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Jury shown jumper that was allegedly worn during attack

A forensic study was carried out on a jumper, allegedly worn by John Mason Credit: Dyfed Powys Police

A jury in the trail of John Mason, accused of killing a West Wales grandmother in her own home, has heard how a jumper worn by Mason had the blood of his alleged victim on it.

66 year-old Angelika Dries-Jenkins was found dead on her dinning room floor at her Narberth home in June last year.

This afternoon, the court heard evidence from forensic scientist Martin Whittaker.

Mr Whittaker told the jury that he carried out a forensic study on a jumper that was allegedly worn by John Mason during the attack on Angelika Dries-Jenkins.

Giving evidence Mr Whittaker said he found blood and DNA belonging to both Angelika Dries-Jenkins and John Mason on the jumper.

The court was told that the chances of the blood and DNA belonging to anyone other than John Mason and Angelika Dries-Jenkins were "one in a billion."

The prosecution claim that Mason discarded the jumper in a car park bin in Haverfordwest shortly after the pensioners murder.

Earlier today the court had heard how Angelika Dries-Jenkins was killed by 10 or more blows to the head with a blunt object.

Pathologist Dr Derek James told the court how Ms Dries-Jenkins suffered a number of skull fractures caused by the use of "substantial force."

55 year old John Mason, from Llandissillio, is accused of torturing Angelika Dries-Jenkins for her bank car pin number before brutally murdering her. He is also accused of withdrawing close to a thousand pounds from his alleged victims bank account to fund a wedding he had planned with his fiancé

Mason denies murder and robbery and the case at Swansea Crown Court continues.

Murder trial hears details of "substantial force" used in attack

Angelika Dries-Jenkins was found dead at her home in June last year Credit: ITV News Wales

A court has heard how a West Wales grandmother died after suffering severe head injuries during a brutal attack.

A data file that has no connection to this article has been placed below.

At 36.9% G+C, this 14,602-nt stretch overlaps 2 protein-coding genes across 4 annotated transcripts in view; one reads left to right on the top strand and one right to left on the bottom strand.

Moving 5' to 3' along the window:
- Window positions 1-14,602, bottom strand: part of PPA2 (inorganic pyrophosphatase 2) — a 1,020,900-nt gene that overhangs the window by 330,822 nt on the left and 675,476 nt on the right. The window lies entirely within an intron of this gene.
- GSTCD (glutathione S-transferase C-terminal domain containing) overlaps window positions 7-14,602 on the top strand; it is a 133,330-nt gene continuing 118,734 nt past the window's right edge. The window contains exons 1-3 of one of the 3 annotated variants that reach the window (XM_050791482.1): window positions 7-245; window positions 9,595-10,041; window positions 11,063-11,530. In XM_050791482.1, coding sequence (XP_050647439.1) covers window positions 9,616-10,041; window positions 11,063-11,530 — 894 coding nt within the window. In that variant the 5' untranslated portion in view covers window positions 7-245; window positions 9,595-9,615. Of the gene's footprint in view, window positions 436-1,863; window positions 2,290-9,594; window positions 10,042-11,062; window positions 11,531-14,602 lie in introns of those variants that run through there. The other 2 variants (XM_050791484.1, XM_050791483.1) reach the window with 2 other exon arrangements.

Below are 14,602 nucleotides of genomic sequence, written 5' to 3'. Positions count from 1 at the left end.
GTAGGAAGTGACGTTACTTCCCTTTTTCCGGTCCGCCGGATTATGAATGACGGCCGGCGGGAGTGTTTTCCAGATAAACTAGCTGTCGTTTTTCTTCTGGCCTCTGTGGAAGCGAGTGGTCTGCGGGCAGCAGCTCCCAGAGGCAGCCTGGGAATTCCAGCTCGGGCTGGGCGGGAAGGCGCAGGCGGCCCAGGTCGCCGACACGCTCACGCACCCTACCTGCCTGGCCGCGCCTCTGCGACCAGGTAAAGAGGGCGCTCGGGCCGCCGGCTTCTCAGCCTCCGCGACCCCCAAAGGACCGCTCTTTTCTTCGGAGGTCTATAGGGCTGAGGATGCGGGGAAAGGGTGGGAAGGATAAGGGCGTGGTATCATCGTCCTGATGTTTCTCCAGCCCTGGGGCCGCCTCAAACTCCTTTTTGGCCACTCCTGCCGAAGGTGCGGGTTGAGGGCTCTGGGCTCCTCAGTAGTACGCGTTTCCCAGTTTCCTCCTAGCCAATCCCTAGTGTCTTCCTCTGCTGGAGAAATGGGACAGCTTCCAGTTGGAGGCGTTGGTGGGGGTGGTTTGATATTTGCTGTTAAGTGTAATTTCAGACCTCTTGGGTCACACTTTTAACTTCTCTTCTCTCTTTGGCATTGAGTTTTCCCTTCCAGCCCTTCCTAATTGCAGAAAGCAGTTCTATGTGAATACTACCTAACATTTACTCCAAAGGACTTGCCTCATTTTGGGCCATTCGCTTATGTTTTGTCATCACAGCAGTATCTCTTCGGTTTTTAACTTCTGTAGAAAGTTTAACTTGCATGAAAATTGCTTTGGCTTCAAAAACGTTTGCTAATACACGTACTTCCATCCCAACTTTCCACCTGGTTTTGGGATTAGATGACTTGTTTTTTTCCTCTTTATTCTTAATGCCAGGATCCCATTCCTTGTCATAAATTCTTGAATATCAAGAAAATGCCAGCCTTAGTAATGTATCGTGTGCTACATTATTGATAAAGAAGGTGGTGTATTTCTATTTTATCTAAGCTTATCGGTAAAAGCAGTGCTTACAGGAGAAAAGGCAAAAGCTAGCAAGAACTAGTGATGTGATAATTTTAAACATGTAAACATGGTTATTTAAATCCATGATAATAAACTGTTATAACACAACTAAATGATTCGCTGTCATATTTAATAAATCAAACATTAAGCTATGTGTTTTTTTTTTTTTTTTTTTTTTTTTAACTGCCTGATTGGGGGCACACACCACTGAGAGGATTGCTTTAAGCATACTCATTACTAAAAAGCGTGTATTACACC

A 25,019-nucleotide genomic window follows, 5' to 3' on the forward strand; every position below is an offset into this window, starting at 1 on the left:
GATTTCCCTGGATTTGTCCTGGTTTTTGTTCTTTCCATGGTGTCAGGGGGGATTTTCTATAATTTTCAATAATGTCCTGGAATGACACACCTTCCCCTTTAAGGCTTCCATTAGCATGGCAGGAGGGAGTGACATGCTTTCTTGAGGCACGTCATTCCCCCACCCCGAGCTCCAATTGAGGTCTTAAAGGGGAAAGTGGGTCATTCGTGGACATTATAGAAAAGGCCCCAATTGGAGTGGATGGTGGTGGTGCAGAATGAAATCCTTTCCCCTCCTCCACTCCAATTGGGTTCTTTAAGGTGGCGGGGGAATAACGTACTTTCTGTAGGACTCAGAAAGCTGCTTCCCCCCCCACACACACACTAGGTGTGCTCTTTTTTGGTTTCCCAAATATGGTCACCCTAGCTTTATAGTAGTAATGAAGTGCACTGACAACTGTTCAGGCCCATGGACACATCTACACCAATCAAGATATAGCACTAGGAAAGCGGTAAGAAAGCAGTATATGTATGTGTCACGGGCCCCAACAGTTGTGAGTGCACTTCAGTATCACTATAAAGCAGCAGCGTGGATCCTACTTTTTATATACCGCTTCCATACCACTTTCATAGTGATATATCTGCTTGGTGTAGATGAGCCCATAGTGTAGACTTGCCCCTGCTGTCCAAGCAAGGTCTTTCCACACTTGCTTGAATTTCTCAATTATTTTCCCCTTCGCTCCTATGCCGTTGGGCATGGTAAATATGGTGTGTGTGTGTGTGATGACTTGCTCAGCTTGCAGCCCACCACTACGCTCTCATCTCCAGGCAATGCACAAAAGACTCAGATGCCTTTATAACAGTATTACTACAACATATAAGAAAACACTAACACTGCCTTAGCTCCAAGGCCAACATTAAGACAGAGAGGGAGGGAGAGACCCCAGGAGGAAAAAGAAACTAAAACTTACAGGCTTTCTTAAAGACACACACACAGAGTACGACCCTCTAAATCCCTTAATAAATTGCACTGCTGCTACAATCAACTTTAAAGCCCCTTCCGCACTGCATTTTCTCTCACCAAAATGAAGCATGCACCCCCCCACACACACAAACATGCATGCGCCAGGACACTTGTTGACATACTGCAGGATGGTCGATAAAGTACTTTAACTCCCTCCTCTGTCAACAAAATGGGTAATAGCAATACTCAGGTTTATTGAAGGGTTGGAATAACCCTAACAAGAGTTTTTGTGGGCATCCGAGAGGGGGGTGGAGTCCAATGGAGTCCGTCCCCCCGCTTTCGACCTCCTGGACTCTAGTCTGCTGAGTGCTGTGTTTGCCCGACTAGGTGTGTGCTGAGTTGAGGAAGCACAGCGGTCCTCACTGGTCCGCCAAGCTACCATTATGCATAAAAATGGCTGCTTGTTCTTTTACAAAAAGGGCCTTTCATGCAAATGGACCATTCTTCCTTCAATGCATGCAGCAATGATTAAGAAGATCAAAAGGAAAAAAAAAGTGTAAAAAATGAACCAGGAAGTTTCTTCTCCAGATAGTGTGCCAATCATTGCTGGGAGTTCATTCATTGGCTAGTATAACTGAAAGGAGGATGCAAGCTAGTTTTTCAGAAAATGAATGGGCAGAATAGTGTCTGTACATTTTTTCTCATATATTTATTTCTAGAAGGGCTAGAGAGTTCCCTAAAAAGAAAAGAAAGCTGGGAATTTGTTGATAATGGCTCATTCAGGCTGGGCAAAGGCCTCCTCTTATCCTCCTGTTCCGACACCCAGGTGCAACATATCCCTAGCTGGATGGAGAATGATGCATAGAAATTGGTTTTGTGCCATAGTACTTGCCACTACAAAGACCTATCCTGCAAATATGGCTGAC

Angelika Dries-Jenkins, 66, was killed at her Narberth home in June last year.

The jury heard pathologist Dr Derek James described how Mrs Dries-Jenkins sustained a number of fractures to her skull resulting from multiple blows with a blunt object.

55 year-old John Mason, from Llandissillio, is accused of her murder and then stealing her bank card to fund a wedding he had planned with his fiancé.

Prosecution barrister Patrick Harrington QC asked Dr James to give his indication to the jury of the number of blows suffered by Angelika Dries-Jenkins and the force used.

Dr James told the jury "substantial force has been used for skull fractures of this sort. At least 10 blows and possibly significantly more"

The court were then told that Angelika Dries-Jenkins suffered fractures to her index fingers in her hands, described by Dr James as "defence injuries"

Mason denies murder and robbery. The case continues.

Jury in Angelika Dries-Jenkins murder to visit key locations

Mrs Dries-Jenkins' car was found in St Thomas Green Car Park Credit: Dyfed-Powys Police

The jury in the trial of the man accused of murdering a Pembrokeshire grandmother will visit Haverfordwest today.

They will be shown the car park where defendant John William Mason, 55, is alleged to have abandoned Angelika Dries-Jenkins car after killing her at her home in June 2011.

Jurors will also visit shops relevant to the case, including a Coral bookmakers and a branch of Shoezone.

In the trial, which began on Monday, the prosecution claims that John William Mason tortured and killed Mrs Dries-Jenkins for her PIN number.

He denies murder.

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Accused 'killed victim to pay for wedding'

The jury in the trial of the man accused of killing Angelika Dries-Jenkins has been told that defendant John William Mason tortured and killed her after posing as a council workman.

Prosectutors claim that Mason, 55, tortured Mrs Dries-Jenkins, 66, to death to force her to hand over her bank card pin number.

Swansea Crown Court heard that on the day of her murder and on following days Mason used Mrs Dries-Jenkins' card to take money from her bank account, in order to pay for his upcoming wedding.

He denies all charges.

Trial begins of man accused of murdering Pembrokeshire grandmother

Angelika Dries-Jenkins, 66, was found dead at her home in June 2011 Credit: ITV News Wales

A man has gone on trial at Swansea Crown Court accused of killing a 66 year old grandmother at her home.

Angelika Dries-Jenkins was found dead by her daughter on 3rd June 2011, two days before her 67th birthday. She had suffered severe head injuries.

54-year-old John William Mason, from Pembrokeshire, denies murder.

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